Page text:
of her young' companions; they encircled
around her,' wishing much happiness to
the youthful bride atirl her chosen one.
Her father gazed proudly on-the lovely
bride, and hoped that as bright prospects
for the future might open for the teat of
his children,' who were playing among the
guest. ' Passing through the hall of the
basement, lie met a servant who was car
rying lighted candle in her hand and
i t li.ti I . a tiarAa.m'if TT,. V I.. 1 1
audi ndubt, atiduiintifilhe
kitchen to see about supper. The lmiI
soon returned, but without the candle.
lhe merchant immediately recollected
that several barrels of gunpowder had
been placed in the cellar during the day,
anu mat one ot them had been opened
"Whme is your candle?" he inquired,
in the utmost alarm.
"I couldn't bring it up with me for my
arms were tull ot wood, replied the girl
"Where did you put it?"
"Well, I'd no candlestick, so I stuck it
in some black sand that's m the small bar
rel." Her master dashed down the stairs
Ihe passage was long and dark his knees
threatened to give way under him his
breath was choked his flesh seemed dry
and parched, as if he clearly felt the suf
focating blast of death. At the end of
lhe cellar under lhe very room where his
children and their friends were reveling in
their felicity, he saw the open barrel of
powder full to the lop; the candle stuck
loosely in the grain, with a long red snufl
of burnt wick; this sight seemed to wither
all his powers, the laughter of the com
pany sliuck upon his ear like the knell of
death. He stood a moment unable to
move. The music commenced above, the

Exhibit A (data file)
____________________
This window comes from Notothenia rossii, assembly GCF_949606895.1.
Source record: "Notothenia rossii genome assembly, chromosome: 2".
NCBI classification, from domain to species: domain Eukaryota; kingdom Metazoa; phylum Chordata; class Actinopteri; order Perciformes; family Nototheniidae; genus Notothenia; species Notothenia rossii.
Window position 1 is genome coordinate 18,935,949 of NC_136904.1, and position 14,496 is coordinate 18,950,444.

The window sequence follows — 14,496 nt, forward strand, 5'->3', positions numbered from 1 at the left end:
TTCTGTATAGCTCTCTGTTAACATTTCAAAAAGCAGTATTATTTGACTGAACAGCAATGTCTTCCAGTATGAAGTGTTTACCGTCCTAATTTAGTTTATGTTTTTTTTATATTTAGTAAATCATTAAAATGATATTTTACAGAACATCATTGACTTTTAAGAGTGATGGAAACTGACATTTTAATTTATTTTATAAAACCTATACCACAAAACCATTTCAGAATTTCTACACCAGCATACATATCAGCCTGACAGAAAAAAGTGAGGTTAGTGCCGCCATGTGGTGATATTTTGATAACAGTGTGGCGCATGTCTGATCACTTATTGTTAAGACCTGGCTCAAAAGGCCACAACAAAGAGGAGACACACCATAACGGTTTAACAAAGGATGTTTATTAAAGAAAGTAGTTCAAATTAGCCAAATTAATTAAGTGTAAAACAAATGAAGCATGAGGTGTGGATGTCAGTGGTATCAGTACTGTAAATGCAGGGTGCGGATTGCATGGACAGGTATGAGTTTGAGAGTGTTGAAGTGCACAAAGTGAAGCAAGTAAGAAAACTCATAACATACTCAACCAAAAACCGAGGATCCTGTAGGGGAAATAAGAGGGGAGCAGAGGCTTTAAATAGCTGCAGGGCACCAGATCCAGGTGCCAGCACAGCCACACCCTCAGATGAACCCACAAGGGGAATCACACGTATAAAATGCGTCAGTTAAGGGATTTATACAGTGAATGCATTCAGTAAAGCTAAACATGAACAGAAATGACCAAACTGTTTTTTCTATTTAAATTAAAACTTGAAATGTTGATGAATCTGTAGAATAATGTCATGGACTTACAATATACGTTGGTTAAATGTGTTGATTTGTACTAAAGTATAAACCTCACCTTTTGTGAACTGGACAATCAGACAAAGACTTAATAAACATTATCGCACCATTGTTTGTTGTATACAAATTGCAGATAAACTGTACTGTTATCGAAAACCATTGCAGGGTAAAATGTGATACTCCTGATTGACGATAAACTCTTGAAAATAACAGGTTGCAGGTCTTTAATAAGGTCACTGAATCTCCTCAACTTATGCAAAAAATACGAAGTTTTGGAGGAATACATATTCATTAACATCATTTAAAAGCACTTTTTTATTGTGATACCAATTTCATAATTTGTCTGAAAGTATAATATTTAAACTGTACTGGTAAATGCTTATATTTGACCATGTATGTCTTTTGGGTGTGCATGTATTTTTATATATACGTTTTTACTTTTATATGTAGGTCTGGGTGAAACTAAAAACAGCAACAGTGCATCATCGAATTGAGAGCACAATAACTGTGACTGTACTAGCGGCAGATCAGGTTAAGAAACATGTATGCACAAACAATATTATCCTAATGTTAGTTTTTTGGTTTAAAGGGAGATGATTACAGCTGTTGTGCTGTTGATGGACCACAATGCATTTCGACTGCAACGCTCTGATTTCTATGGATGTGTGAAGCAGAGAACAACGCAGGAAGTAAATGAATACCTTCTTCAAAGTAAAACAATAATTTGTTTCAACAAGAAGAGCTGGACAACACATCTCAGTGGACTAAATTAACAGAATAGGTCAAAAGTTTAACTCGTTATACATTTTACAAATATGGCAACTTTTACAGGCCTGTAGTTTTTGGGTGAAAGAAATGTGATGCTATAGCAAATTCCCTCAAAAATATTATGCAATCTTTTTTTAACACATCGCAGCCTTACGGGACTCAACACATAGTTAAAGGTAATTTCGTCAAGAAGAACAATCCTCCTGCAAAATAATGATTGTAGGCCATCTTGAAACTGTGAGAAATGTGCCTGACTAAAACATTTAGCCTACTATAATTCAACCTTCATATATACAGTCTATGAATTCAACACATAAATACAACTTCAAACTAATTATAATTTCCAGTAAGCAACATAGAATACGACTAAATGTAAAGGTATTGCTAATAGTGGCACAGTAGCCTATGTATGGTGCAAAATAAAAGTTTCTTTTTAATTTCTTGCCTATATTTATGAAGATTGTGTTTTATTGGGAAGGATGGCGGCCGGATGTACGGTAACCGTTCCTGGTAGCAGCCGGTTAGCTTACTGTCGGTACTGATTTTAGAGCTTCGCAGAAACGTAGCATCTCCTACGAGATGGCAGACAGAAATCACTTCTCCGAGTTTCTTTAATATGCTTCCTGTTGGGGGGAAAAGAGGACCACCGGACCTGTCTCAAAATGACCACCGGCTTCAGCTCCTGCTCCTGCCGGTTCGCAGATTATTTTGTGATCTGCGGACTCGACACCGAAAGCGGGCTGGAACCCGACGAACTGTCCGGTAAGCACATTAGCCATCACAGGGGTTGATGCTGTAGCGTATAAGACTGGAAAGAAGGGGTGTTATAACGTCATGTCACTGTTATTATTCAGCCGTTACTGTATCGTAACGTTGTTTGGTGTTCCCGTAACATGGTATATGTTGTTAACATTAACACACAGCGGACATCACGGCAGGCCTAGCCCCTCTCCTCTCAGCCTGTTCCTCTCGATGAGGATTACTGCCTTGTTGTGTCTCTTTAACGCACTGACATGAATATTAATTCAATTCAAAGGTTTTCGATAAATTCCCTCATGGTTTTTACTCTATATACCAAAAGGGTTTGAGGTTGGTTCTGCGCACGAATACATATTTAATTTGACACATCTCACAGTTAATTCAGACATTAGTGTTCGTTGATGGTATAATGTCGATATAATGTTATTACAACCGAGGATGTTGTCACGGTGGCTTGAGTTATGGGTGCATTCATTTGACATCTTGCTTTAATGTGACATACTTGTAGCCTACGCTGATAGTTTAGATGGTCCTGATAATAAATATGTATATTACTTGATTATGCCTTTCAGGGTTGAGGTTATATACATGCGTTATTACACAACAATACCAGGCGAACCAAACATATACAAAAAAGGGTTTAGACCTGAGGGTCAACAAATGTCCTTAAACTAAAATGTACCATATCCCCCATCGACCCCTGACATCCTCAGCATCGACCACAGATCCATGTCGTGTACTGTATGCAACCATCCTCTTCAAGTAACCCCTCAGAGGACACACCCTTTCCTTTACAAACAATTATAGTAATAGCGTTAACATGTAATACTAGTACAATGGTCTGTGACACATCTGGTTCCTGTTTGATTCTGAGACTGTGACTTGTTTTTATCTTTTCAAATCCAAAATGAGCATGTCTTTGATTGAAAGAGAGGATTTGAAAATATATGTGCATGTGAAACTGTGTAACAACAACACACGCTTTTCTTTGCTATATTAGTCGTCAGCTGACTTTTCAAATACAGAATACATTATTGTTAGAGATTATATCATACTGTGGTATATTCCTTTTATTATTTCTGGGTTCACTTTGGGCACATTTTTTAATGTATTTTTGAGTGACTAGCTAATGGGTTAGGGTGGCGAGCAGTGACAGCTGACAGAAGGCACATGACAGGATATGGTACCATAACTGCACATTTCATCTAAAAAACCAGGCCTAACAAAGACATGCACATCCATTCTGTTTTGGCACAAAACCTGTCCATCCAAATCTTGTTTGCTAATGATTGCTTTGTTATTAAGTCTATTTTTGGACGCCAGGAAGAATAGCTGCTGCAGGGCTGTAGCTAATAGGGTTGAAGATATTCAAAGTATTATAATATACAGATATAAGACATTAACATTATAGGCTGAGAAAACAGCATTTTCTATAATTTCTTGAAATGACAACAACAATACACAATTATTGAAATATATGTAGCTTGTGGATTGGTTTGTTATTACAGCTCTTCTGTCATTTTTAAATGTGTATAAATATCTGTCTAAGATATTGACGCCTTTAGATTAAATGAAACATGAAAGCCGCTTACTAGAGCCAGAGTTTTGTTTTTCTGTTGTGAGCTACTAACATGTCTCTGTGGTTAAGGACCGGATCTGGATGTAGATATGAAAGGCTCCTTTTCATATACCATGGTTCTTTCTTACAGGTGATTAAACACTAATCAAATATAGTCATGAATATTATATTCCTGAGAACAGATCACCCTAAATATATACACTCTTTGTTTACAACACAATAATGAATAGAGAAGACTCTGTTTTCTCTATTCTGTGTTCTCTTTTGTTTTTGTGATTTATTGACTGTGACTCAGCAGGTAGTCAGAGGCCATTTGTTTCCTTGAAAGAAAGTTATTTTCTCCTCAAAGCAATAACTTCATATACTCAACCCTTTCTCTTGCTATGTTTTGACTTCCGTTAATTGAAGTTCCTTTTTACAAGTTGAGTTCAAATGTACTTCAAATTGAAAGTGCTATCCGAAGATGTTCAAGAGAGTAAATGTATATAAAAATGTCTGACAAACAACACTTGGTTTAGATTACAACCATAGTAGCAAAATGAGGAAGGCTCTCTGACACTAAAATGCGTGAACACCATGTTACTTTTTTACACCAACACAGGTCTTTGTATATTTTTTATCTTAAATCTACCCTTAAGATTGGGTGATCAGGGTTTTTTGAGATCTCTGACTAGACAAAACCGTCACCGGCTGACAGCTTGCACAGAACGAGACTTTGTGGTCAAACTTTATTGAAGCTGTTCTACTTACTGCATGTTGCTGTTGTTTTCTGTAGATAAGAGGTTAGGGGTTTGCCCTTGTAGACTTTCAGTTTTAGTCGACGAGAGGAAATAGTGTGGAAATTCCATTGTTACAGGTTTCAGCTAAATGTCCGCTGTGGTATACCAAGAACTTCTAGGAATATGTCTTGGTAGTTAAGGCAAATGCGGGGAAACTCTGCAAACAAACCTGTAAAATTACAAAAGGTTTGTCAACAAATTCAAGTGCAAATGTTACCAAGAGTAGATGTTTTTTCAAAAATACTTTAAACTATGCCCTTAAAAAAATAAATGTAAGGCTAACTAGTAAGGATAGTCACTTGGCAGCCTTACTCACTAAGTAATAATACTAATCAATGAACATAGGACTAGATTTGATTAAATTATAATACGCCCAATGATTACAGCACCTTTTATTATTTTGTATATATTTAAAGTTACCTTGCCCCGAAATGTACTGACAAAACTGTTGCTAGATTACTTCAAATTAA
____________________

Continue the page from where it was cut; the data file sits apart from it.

feetof the dancers responded with vivacity;
the floor shook, and the loose bottles in
the cellar jingled with the motion. He
fancied the candle moved was falling;
with desperate energy he sprang forward -but
how to remove it? the slightest touch
would cause the red-hot wick to fall into
the powder. With unequaled presence ol
mind, he placed a hand on each side of the
candle with ihe open palm upwards, and
the fingers pointed toward the object ol
his care, which, as his hands met, was se
cured in the clasping of his fingers, and
safely moved away from its dangerous po
sition. When he reached the head of the
staiis, he smiled at previous alarm ;but
the reaction was powerful, and he fell into
fits of most violent laughter. He was
conveyed to his bed senseless, and many
weeks elapsed ere his nerves recovered
sufficiently to allow him to resume his
business. Boston True Flag.
The Repreeentallon at Ciiarleaton.
Charleston "Mercury," published in
the city in which it is proposed to hold
the next Democratic National Conven
tion, has recently furnished its leaders a
se.ies of bold articles in regard to that as
semblage, and lhe auspices under which
its deliberations should be conducted.
One of its favorite theories is that the rep
resentation of each Slate should be regu
lated by the number of its Democratic
Congressmen a principle, which, if adop
ted, would exclude Massachusetts, New
Hampshire, Maine, Vermont, Rhode Is
land, Connecticut and Ohio entirely from
the Convention, and undr which, as the
"Mercury" says, "New York would have
only four and Pennsylvania but three
Democratic votes proper; that is, south
Carolina, with her six votes, would out
weigh, in the Democratic Convention, all
the States we have enumerated as having
no Democratic represeniativei.n Congress,
and New Yoik and Pennsylvania com
bined, having one vote. The "Mercury,
however, iusily fears that this arrange
ment, by which it is proposed to confer
upon South Carolina nearly us much pow
er in lhe selection ot I lie uemocraue nom
inee as all the Eastern and Middle States
combined, will be acceded to. Baltimore
.ox sa. i
at--A newly imported "help," after be
ing established in a Fifth-avenue palace as
maiu oi an wora, wits oeen ohuiuj unci
with a nail full of slops from the kitchen,
.fnllv exDlorir.g the music r.'om, the
library, the boudoir, the drawing toom
and other places, as if irt search of some
thing which she could not possibly dis
cover. At last, meeting with the lady ot
the house, she inquired seriously, "if you
plaize mistress, w here's the pig?"
JtSiTJohnson's wife drove from her nest
an old hen setting in the back yard, and
"bust up her nest." Soon after the good
woman came iu much excited, aud 6aid:
"My dear Johnson! I took the eggs from
Brownie,' and now sh has gone and sot
onto an old meat axe," "Let her set,"
said the billiousol.l fellow, "if she sets on